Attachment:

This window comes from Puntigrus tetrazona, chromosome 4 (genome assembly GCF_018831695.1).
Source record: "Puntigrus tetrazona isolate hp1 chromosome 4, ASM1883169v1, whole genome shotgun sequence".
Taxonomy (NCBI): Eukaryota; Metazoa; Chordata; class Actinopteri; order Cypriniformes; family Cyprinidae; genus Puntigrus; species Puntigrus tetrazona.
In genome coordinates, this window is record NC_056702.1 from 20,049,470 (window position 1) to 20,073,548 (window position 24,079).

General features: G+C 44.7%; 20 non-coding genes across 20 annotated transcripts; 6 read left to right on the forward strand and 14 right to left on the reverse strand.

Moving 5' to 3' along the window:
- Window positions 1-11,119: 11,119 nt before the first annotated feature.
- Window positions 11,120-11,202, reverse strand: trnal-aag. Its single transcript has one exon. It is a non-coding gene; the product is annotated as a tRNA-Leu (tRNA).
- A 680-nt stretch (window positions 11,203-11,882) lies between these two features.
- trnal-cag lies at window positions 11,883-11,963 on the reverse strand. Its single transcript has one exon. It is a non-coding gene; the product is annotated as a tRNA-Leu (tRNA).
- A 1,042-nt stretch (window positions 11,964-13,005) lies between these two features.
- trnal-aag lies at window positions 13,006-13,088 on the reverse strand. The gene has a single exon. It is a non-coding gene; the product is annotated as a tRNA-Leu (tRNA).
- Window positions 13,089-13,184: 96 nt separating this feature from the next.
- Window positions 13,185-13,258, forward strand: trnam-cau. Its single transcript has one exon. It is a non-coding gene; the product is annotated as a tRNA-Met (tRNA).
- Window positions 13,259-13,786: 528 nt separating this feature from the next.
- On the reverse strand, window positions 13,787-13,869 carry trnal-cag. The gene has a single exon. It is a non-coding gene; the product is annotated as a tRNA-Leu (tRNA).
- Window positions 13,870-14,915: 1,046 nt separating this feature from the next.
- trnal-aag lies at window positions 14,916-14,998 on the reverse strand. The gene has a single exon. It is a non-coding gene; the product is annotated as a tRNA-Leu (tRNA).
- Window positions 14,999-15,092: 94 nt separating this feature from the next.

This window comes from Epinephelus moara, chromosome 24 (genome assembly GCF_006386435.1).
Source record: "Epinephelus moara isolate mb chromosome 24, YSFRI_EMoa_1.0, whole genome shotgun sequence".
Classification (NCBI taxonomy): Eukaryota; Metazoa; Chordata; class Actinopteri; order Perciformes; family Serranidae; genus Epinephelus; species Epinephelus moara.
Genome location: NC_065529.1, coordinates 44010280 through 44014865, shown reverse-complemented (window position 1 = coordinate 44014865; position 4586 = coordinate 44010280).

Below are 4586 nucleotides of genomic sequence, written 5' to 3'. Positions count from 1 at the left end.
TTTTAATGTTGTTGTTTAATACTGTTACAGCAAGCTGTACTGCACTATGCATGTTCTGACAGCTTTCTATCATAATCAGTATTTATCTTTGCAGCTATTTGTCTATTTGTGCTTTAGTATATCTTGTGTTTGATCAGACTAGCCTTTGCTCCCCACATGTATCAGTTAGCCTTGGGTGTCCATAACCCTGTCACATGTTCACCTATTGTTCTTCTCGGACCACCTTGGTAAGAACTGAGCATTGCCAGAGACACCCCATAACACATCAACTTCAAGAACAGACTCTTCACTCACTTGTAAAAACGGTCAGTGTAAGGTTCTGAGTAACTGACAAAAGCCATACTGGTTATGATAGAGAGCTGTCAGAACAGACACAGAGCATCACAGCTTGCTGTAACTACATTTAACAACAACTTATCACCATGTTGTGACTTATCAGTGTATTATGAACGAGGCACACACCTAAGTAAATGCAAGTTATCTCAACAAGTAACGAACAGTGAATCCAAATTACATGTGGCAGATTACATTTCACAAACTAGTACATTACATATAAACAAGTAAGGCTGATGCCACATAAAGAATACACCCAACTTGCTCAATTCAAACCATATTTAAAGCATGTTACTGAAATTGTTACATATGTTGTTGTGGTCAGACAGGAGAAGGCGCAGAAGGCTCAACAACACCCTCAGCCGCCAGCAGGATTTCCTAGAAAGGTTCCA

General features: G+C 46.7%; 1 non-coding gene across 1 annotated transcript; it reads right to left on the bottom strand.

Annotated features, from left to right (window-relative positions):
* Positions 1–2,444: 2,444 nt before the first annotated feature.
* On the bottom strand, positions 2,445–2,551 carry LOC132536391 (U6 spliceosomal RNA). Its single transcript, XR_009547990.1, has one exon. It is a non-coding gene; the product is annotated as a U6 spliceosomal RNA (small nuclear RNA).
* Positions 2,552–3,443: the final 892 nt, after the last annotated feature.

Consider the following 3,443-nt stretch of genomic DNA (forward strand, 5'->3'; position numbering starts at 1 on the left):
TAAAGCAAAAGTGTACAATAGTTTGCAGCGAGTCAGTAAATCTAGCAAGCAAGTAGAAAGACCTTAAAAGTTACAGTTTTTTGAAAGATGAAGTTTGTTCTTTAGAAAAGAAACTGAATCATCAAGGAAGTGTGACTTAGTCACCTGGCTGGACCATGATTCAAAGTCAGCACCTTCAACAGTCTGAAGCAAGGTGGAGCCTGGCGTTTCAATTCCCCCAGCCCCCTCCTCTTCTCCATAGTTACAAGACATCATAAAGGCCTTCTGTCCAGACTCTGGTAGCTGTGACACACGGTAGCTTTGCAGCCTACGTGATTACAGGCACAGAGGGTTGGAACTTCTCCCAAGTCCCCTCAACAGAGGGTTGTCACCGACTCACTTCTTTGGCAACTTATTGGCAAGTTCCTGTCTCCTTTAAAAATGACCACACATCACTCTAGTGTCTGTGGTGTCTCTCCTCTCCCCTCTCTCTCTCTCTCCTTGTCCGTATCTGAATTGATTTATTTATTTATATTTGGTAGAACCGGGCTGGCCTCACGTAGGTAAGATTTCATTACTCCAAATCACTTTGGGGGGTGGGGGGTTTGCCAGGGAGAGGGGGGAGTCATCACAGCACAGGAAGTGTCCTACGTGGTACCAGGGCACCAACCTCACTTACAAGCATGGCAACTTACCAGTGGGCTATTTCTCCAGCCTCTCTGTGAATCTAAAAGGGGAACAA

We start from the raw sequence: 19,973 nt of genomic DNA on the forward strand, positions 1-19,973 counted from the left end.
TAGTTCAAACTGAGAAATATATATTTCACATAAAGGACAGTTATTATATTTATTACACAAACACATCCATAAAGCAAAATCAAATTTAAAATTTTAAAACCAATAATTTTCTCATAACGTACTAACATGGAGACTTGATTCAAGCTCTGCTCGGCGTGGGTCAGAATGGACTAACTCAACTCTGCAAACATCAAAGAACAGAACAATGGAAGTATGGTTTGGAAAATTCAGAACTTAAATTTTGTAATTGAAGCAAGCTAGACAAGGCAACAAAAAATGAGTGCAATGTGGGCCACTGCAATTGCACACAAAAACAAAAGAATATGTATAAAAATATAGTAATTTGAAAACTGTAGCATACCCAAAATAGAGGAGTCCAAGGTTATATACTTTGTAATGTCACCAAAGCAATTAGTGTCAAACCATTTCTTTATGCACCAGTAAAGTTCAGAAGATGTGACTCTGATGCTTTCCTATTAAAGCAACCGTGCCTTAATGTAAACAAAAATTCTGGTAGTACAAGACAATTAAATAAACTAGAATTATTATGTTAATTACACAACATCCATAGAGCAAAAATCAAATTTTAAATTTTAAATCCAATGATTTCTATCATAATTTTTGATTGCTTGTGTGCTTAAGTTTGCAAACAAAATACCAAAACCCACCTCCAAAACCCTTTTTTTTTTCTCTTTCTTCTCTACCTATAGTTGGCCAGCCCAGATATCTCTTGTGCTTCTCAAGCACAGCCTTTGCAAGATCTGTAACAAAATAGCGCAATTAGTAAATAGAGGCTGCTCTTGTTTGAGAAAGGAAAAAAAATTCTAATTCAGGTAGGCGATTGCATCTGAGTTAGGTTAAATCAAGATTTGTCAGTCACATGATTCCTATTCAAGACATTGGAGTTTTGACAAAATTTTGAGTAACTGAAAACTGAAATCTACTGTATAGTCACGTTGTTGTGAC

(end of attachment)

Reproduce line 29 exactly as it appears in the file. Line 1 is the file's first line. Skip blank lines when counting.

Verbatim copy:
* On the bottom strand, positions 2,445–2,551 carry LOC132536391 (U6 spliceosomal RNA). Its single transcript, XR_009547990.1, has one exon. It is a non-coding gene; the product is annotated as a U6 spliceosomal RNA (small nuclear RNA).